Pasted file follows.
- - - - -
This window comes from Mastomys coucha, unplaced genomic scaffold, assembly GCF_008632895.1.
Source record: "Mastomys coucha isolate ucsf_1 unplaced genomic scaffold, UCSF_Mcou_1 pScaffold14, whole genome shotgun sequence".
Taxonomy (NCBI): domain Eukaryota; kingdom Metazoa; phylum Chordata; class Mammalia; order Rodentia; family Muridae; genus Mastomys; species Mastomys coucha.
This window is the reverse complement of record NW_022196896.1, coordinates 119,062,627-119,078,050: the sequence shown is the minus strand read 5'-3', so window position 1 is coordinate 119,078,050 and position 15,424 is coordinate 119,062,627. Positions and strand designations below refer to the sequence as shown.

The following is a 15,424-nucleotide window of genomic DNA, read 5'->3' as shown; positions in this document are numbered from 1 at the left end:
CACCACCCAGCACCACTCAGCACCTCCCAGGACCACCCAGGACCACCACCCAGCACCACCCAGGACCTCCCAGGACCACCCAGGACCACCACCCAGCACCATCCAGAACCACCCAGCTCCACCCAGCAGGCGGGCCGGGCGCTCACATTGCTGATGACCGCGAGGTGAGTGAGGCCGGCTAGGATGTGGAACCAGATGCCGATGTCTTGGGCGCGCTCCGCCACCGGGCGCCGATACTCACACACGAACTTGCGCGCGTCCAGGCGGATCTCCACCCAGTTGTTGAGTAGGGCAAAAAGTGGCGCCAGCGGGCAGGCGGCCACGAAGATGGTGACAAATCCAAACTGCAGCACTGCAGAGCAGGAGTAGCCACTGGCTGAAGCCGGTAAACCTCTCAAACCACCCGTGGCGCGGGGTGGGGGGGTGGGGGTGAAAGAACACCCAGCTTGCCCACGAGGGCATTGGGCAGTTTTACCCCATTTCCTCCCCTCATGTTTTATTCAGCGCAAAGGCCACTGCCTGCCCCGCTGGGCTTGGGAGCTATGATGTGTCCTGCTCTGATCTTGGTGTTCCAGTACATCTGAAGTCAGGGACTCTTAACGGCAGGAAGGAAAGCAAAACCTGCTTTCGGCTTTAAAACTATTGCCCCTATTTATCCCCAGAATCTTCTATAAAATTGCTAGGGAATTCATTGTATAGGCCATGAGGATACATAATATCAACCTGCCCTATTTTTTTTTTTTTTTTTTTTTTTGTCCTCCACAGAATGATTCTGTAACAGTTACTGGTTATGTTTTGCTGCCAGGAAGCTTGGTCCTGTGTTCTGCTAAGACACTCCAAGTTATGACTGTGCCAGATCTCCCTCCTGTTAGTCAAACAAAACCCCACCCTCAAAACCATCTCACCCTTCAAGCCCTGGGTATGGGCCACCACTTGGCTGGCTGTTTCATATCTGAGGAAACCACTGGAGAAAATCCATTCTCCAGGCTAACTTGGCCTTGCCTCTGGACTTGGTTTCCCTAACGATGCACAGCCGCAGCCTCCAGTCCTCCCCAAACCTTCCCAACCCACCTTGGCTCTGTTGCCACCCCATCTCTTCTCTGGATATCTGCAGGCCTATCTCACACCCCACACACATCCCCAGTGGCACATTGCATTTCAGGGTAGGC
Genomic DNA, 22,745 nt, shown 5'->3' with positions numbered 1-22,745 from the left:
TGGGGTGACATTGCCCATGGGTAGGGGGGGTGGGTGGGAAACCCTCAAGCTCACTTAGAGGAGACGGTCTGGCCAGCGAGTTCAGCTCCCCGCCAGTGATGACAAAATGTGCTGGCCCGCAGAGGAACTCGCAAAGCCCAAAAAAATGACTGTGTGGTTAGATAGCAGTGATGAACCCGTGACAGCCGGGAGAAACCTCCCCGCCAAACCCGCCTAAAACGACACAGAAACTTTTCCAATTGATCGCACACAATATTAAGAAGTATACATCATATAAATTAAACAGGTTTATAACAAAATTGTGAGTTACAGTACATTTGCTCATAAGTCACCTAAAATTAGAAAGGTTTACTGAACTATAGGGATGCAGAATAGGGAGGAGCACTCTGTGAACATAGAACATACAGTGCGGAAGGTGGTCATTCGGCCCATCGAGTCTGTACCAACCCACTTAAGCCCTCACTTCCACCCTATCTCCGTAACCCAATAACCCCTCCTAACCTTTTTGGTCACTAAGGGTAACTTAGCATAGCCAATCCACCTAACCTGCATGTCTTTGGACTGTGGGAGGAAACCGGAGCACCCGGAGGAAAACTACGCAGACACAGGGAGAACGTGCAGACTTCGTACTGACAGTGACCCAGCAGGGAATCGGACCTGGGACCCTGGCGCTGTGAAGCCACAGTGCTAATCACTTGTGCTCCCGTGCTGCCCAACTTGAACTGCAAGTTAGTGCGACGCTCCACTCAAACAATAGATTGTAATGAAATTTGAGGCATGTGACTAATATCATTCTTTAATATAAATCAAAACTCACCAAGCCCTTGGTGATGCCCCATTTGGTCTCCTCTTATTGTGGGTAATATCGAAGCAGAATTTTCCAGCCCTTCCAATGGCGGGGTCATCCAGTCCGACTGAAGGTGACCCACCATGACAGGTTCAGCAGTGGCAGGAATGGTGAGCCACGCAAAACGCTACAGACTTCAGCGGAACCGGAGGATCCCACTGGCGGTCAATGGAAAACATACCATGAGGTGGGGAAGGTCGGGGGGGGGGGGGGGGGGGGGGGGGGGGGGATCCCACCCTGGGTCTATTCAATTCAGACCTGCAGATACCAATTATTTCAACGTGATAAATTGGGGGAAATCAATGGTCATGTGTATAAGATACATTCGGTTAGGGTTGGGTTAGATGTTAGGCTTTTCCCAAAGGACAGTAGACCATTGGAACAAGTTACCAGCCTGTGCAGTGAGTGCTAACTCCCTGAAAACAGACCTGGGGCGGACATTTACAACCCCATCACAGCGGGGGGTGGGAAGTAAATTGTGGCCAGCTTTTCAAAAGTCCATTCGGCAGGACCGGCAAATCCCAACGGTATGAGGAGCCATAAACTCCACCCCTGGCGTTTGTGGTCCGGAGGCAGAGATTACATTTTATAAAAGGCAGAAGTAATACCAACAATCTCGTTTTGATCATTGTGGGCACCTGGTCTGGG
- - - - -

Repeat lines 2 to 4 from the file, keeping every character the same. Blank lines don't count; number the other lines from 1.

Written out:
Source record: "Mastomys coucha isolate ucsf_1 unplaced genomic scaffold, UCSF_Mcou_1 pScaffold14, whole genome shotgun sequence".
Taxonomy (NCBI): domain Eukaryota; kingdom Metazoa; phylum Chordata; class Mammalia; order Rodentia; family Muridae; genus Mastomys; species Mastomys coucha.
This window is the reverse complement of record NW_022196896.1, coordinates 119,062,627-119,078,050: the sequence shown is the minus strand read 5'-3', so window position 1 is coordinate 119,078,050 and position 15,424 is coordinate 119,062,627. Positions and strand designations below refer to the sequence as shown.